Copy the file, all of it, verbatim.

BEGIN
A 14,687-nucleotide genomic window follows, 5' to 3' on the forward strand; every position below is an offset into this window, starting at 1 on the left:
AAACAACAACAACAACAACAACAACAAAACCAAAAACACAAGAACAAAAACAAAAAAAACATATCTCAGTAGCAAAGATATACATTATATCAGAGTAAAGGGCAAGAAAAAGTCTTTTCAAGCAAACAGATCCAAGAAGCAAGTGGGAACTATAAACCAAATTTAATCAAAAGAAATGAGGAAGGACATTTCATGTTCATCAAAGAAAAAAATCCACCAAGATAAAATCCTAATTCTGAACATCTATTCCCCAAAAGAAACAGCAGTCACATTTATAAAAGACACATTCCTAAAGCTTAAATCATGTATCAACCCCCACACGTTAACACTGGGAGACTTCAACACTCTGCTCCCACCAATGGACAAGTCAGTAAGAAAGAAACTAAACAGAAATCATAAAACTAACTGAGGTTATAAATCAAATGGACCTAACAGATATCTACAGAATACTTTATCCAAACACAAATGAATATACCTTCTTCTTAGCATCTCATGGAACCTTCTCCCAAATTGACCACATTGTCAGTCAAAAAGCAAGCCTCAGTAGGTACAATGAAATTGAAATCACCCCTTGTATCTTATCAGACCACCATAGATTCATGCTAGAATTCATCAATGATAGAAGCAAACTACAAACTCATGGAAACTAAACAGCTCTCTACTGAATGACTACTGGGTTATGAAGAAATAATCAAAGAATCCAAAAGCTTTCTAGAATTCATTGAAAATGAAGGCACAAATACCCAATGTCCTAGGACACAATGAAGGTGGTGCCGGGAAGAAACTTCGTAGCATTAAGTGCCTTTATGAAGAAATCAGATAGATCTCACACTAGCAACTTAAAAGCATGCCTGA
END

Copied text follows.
A 14,687-nucleotide genomic window follows, 5' to 3' on the forward strand; every position below is an offset into this window, starting at 1 on the left:
AAACAACAACAACAACAACAACAACAAAACCAAAAACACAAGAACAAAAACAAAAAAAACATATCTCAGTAGCAAAGATATACATTATATCAGAGTAAAGGGCAAGAAAAAGTCTTTTCAAGCAAACAGATCCAAGAAGCAAGTGGGAACTATAAACCAAATTTAATCAAAAGAAATGAGGAAGGACATTTCATGTTCATCAAAGAAAAAAATCCACCAAGATAAAATCCTAATTCTGAACATCTATTCCCCAAAAGAAACAGCAGTCACATTTATAAAAGACACATTCCTAAAGCTTAAATCATGTATCAACCCCCACACGTTAACACTGGGAGACTTCAACACTCTGCTCCCACCAATGGACAAGTCAGTAAGAAAGAAACTAAACAGAAATCATAAAACTAACTGAGGTTATAAATCAAATGGACCTAACAGATATCTACAGAATACTTTATCCAAACACAAATGAATATACCTTCTTCTTAGCATCTCATGGAACCTTCTCCCAAATTGACCACATTGTCAGTCAAAAAGCAAGCCTCAGTAGGTACAATGAAATTGAAATCACCCCTTGTATCTTATCAGACCACCATAGATTCATGCTAGAATTCATCAATGATAGAAGCAAACTACAAACTCATGGAAACTAAACAGCTCTCTACTGAATGACTACTGGGTTATGAAGAAATAATCAAAGAATCCAAAAGCTTTCTAGAATTCATTGAAAATGAAGGCACAAATACCCAATGTCCTAGGACACAATGAAGGTGGTGCCGGGAAGAAACTTCGTAGCATTAAGTGCCTTTATGAAGAAATCAGATAGATCTCACACTAGCAACTTAAAAGCATGCCTGA